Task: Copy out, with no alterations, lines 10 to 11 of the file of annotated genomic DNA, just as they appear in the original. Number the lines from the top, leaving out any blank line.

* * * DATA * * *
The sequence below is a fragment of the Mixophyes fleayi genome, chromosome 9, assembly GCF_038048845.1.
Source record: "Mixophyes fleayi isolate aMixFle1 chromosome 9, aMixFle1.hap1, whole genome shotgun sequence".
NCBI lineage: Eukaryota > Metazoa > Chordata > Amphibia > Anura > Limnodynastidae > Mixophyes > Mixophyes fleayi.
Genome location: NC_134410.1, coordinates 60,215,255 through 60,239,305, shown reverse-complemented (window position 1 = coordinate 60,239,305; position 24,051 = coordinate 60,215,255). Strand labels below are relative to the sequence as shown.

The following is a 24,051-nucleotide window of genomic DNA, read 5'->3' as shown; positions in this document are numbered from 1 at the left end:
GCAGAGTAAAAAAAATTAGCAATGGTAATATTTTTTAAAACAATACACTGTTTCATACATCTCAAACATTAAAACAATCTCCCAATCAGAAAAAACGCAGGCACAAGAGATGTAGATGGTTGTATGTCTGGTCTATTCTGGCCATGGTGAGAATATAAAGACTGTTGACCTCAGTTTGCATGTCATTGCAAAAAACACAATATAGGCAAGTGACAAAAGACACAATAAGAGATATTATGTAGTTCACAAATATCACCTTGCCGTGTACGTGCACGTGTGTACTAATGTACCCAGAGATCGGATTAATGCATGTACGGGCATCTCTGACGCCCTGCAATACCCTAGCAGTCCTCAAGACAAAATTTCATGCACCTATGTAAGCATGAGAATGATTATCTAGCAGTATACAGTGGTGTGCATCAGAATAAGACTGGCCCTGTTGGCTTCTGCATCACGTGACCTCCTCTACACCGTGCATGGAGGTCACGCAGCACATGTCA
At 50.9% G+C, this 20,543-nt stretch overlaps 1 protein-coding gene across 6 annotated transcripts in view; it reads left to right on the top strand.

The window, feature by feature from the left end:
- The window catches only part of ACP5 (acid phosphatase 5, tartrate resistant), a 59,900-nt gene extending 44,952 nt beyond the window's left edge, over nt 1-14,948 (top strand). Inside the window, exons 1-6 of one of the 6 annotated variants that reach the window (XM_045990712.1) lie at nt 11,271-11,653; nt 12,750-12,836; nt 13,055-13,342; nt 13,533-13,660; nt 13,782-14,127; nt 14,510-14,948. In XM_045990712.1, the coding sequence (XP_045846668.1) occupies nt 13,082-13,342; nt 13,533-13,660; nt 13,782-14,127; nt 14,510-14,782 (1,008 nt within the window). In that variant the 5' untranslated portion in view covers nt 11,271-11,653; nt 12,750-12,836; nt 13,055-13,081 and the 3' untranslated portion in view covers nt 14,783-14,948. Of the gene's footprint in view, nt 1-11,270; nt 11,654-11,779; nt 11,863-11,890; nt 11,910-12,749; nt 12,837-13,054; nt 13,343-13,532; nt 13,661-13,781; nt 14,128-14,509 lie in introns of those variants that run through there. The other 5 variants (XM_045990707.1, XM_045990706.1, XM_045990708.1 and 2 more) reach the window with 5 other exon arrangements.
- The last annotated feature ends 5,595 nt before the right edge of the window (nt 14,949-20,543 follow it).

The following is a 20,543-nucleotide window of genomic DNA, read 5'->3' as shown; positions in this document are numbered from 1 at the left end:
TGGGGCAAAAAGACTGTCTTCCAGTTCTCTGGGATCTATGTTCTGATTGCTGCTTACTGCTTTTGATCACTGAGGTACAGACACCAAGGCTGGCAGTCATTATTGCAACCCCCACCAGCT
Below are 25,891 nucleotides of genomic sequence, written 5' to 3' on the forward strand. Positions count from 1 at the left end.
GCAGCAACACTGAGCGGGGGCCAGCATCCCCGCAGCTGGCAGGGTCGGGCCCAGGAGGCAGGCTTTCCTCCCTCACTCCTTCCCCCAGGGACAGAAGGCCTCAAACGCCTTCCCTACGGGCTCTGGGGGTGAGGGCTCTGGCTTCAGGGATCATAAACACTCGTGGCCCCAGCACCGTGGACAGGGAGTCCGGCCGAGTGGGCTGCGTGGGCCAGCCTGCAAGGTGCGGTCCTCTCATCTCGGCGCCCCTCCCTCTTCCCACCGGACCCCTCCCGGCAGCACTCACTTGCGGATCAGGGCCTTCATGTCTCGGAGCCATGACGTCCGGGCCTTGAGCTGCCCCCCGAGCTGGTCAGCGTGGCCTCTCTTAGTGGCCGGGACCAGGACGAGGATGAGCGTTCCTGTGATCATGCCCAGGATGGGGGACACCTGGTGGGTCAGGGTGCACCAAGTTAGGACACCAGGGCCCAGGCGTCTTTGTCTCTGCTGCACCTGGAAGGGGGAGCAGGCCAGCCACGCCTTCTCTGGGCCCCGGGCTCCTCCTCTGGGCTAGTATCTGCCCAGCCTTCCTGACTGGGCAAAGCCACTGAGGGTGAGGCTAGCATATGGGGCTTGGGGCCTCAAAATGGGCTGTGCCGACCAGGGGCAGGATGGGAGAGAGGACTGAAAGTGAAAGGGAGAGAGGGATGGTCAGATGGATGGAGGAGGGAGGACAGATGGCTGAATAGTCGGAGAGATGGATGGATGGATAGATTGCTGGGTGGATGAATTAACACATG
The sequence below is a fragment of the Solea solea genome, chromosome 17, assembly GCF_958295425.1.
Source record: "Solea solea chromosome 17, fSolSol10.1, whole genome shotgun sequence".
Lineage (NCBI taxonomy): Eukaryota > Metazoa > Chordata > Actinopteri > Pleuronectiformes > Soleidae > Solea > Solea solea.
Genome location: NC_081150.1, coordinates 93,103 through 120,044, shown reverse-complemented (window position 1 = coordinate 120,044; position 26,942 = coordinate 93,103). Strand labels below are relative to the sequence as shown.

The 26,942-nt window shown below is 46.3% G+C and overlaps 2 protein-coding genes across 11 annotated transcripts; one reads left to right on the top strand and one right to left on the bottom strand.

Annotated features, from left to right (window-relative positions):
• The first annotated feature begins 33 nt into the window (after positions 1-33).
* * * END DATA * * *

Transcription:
- The last annotated feature ends 5,595 nt before the right edge of the window (nt 14,949-20,543 follow it).

The following is a 20,543-nucleotide window of genomic DNA, read 5'->3' as shown; positions in this document are numbered from 1 at the left end: